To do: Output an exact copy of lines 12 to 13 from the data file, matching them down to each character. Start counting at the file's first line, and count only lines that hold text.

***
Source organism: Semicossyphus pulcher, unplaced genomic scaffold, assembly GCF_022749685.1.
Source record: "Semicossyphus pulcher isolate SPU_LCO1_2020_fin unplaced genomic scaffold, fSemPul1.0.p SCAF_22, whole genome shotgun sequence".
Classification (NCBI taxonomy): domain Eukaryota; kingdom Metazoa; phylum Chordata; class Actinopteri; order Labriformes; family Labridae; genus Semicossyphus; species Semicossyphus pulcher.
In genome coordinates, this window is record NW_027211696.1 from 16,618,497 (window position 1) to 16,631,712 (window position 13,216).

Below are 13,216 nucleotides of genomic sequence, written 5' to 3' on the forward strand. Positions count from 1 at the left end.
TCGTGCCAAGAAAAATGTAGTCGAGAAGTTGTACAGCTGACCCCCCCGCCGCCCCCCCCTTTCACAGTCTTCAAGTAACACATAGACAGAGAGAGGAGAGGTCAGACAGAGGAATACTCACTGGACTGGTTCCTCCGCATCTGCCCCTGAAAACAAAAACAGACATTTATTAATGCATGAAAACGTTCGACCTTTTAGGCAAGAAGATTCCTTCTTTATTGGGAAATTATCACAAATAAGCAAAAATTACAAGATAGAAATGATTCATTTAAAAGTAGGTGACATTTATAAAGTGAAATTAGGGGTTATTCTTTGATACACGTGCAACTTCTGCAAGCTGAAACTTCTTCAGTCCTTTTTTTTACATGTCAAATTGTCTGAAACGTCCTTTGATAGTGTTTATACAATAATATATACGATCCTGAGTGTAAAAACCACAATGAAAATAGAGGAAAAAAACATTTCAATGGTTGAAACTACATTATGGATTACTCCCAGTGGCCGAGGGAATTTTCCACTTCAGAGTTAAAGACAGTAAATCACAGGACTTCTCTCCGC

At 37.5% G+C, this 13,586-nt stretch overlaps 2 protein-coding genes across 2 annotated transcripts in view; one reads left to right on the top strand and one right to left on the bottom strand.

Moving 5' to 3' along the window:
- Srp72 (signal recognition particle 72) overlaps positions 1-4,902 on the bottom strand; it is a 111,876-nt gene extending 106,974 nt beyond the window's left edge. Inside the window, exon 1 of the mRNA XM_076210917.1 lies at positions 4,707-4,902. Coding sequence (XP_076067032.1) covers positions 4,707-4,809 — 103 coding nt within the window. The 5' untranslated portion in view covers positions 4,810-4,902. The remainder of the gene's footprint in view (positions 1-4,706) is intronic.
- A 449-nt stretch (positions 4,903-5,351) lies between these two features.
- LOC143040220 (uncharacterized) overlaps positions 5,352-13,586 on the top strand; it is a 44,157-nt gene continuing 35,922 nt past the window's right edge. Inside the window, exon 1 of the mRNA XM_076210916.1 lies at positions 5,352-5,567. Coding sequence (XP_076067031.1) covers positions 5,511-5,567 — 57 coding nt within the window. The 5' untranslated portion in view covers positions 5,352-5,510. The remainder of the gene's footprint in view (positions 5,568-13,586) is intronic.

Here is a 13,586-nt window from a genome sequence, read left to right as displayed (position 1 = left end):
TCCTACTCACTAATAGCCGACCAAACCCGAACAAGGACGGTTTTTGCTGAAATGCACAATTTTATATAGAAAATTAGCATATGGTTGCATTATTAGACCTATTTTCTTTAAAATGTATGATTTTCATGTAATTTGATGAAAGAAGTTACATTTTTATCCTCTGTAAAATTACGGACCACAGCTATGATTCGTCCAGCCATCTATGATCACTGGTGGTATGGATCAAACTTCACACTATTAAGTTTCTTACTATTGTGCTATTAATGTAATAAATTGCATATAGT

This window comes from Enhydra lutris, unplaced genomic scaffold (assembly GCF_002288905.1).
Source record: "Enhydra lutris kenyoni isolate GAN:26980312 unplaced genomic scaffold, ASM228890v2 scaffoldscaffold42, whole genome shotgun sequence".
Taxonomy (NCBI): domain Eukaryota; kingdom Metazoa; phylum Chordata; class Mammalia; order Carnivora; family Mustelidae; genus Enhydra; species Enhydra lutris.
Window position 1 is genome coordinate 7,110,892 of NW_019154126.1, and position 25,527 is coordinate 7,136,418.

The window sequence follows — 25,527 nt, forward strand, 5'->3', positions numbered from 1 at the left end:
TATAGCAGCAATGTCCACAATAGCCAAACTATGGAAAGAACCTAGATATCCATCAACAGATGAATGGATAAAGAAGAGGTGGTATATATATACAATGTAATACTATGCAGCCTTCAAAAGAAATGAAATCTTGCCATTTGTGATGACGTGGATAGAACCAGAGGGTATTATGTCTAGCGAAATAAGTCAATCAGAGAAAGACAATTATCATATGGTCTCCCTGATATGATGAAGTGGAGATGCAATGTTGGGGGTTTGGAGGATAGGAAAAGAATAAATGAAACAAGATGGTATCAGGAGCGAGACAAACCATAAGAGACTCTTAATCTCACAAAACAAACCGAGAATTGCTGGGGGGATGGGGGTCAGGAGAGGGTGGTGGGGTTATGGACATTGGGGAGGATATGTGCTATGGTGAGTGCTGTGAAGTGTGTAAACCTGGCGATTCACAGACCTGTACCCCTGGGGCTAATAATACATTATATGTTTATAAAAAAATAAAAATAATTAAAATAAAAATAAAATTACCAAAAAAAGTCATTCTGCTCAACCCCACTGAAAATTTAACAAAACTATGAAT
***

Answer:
Here is a 13,586-nt window from a genome sequence, read left to right as displayed (position 1 = left end):
TCCTACTCACTAATAGCCGACCAAACCCGAACAAGGACGGTTTTTGCTGAAATGCACAATTTTATATAGAAAATTAGCATATGGTTGCATTATTAGACCTATTTTCTTTAAAATGTATGATTTTCATGTAATTTGATGAAAGAAGTTACATTTTTATCCTCTGTAAAATTACGGACCACAGCTATGATTCGTCCAGCCATCTATGATCACTGGTGGTATGGATCAAACTTCACACTATTAAGTTTCTTACTATTGTGCTATTAATGTAATAAATTGCATATAGT